Answering Your Questions:

Vale is pleased to share with you the first issue of Manitoba Operations Update – a new communication vehicle designed to facilitate dialogue and communication with our employees in Thompson, Manitoba. 

This newsletter will be fluid – it will be distributed when there is information to share or questions to be answered, and its shape and format will adjust as content requires. 

One feature will remain constant: Manitoba Operations Update is designed for you, and its subject matter will be driven by your questions, suggestions and feedback. 

Information you need to know: 

As of Friday, November 19, three Shepell-fgi counselors have been available to speak with employees or your family members about a number of concerns.   They are trained to provide confidential assistance and advice on how to manage this news.  Vale wants all employees to be aware of this service and encourages all employees who require it to make use of it. 

To book an appointment with a counselor, please call

  • 677-7358 or
  • 677-7830

You and your family members are also welcome to call the confidential Employee Family Assistance Program (EFAP) with issues or concerns.  You can call:

  • 1-800-268-5211 (English)
  • 1-800-363-3872 (French)

Answering your questions:

In this section, we will answer frequently asked questions you and your colleagues have sent to [email protected].  If your question has not yet been answered, please stay tuned.  We will address as many of your questions as possible in the coming weeks and months.

1. How will you keep employees informed? What will the communications plan look like?

Keeping employees informed is one of our top priorities. Our first step is to publish the Manitoba Operations Update as frequently as necessary to encourage the flow of two-way dialogue. The content of this newsletter is informed by questions and suggestions we receive from employees.

Additional communications initiatives and vehicles (including in-person meetings, Town Halls, etc.) will be dictated by need, opportunity, and by request. Suggestions from employees about communications going forward are welcomed and encouraged.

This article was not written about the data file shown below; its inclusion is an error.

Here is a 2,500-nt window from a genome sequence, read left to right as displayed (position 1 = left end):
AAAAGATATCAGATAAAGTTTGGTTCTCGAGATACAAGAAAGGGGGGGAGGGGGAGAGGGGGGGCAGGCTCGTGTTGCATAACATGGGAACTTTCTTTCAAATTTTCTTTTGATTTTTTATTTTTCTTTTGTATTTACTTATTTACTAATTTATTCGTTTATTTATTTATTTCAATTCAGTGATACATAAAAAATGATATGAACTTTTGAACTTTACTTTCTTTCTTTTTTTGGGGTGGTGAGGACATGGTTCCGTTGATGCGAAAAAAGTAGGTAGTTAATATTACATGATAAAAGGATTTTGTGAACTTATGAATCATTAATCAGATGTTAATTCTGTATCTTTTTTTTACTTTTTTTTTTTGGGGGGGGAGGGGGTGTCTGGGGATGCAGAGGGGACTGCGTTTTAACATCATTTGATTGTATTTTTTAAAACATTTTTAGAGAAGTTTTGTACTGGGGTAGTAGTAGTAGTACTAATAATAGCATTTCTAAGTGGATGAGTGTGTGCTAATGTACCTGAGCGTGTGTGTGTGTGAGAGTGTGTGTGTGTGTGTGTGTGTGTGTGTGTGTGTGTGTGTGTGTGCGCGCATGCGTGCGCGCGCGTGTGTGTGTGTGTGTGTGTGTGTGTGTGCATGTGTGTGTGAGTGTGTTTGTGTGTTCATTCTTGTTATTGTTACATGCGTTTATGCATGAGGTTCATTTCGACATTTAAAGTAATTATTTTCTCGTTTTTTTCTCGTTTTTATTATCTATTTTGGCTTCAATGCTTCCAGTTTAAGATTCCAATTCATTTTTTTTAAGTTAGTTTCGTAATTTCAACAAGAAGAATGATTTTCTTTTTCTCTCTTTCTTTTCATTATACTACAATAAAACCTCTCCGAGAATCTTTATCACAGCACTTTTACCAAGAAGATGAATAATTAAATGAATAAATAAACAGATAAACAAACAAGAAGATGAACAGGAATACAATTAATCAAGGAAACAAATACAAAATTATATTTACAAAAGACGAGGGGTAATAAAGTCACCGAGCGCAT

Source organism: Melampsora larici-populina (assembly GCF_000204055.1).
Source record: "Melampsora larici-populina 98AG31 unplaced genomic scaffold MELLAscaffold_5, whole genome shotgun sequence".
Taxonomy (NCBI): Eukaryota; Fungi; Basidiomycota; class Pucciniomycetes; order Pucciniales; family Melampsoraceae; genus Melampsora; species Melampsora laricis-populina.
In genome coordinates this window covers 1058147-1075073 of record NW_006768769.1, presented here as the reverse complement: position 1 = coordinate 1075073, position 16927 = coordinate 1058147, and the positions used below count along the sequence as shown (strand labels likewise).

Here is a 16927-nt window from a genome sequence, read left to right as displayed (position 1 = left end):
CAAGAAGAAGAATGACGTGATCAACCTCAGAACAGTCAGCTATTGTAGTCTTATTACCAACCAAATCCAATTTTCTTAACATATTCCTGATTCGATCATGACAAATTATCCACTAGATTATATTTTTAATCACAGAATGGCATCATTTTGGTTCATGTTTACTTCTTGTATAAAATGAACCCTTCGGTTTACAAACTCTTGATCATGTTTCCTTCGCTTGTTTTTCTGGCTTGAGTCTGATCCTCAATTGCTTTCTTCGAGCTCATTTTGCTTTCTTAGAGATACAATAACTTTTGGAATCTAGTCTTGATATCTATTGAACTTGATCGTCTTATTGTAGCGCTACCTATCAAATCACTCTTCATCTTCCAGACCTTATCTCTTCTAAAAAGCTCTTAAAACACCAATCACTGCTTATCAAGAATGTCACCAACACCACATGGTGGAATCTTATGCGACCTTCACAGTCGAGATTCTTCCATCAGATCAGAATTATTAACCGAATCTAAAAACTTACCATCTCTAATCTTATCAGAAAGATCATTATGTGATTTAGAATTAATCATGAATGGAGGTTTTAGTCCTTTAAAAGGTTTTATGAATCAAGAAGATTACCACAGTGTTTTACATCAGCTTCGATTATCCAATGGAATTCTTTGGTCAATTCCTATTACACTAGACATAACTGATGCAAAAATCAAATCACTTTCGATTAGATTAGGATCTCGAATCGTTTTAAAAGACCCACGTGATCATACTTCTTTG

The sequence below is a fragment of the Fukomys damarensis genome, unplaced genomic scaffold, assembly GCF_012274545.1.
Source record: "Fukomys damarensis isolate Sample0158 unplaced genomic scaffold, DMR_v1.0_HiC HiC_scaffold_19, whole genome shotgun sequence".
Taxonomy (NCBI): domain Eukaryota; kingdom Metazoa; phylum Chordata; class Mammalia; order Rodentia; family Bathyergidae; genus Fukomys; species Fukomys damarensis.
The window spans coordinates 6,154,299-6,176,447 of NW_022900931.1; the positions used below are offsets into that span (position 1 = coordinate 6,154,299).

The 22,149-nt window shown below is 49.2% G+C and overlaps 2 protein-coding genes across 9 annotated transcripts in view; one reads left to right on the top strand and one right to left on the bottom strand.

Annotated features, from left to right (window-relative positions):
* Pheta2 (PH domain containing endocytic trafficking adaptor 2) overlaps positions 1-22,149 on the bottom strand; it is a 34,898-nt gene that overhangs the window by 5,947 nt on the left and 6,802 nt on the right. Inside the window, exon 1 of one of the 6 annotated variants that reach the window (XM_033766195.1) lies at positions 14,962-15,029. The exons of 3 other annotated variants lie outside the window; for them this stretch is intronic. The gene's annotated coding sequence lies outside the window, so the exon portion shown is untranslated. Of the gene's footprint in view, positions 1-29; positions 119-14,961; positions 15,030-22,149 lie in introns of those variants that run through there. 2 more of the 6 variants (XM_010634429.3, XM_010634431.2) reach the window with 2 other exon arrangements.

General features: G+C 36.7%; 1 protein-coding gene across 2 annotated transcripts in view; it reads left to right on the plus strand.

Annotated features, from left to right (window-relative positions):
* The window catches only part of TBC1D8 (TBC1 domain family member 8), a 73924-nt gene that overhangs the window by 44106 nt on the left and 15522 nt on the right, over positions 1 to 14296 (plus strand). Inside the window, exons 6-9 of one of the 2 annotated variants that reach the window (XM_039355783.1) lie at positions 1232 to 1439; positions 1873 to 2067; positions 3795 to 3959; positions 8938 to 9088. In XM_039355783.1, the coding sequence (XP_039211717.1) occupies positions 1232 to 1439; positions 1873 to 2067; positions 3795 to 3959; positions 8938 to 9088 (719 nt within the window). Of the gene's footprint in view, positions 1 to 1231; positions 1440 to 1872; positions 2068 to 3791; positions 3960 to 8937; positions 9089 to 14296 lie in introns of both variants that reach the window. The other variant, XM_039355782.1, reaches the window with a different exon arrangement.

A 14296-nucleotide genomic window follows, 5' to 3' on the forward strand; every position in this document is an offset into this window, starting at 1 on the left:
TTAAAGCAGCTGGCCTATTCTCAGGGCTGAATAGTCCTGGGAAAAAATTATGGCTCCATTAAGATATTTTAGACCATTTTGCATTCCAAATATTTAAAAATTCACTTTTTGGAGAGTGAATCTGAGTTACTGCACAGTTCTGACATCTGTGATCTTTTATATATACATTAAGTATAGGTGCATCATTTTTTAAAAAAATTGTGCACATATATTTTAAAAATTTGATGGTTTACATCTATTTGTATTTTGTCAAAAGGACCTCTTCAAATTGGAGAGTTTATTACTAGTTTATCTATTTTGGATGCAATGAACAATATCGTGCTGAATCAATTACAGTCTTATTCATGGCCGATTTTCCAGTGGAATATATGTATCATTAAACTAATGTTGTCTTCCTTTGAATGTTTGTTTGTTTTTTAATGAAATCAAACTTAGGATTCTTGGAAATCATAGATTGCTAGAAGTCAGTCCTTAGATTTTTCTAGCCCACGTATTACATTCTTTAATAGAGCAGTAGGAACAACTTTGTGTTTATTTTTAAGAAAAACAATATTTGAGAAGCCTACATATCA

2. Why didn’t Tito come to Thompson? When will he come to Thompson to meet with us?

Local leadership in Thompson specifically asked to be allowed to share the news with employees first. It was important to them to not only inform employees about the decision personally, but to enlist employee support in planning a successful mining and milling future for Vale that benefits the Thompson community. Tito Martins, CEO Vale Canada, had wanted to come to Thompson on the day of the announcement but respected the wishes of local leaders. Tito is planning to travel to Thompson soon.

3. The Manitoba Government is saying Vale did not consult with anyone on its decision regarding the smelter and refinery and they were caught completely by surprise. Is this true?

No. The provincial government has been aware of the challenges facing our Manitoba Operations – both from a feed availability standpoint and an environmental standpoint for more than 10 years. 

In November 2009, representatives of Vale visited with senior officials from the Ministry of Conservation, the Ministry of Innovation, Energy and Mines and the Premier’s Office. At that time, the challenges facing our operations and the possibility of plant closures were presented again – with updates provided on the review process Vale had embarked upon to examine alternatives to maintain some semblance of processing in Manitoba. Subsequent conversations with department officials occurred in January 2010 and we committed to get back to the government when the review process was complete.

In August 2010, representatives of Vale again visited with Manitoba government officials from the Ministry of Innovation, Energy and Mines and the Premier’s Office. It was noted at that time that while the review was still proceeding – initial indications were not good. Again, a commitment was made to inform the Province first when the results of that process were complete. 

Earlier this month, Vale honored its commitment and informed the Province that despite an exhaustive review of alternatives, it could see no business case to support continued processing operations beyond 2015. We were clear at that point that the best option for Thompson’s future and Thompson’s longevity was to direct our investment to the mines.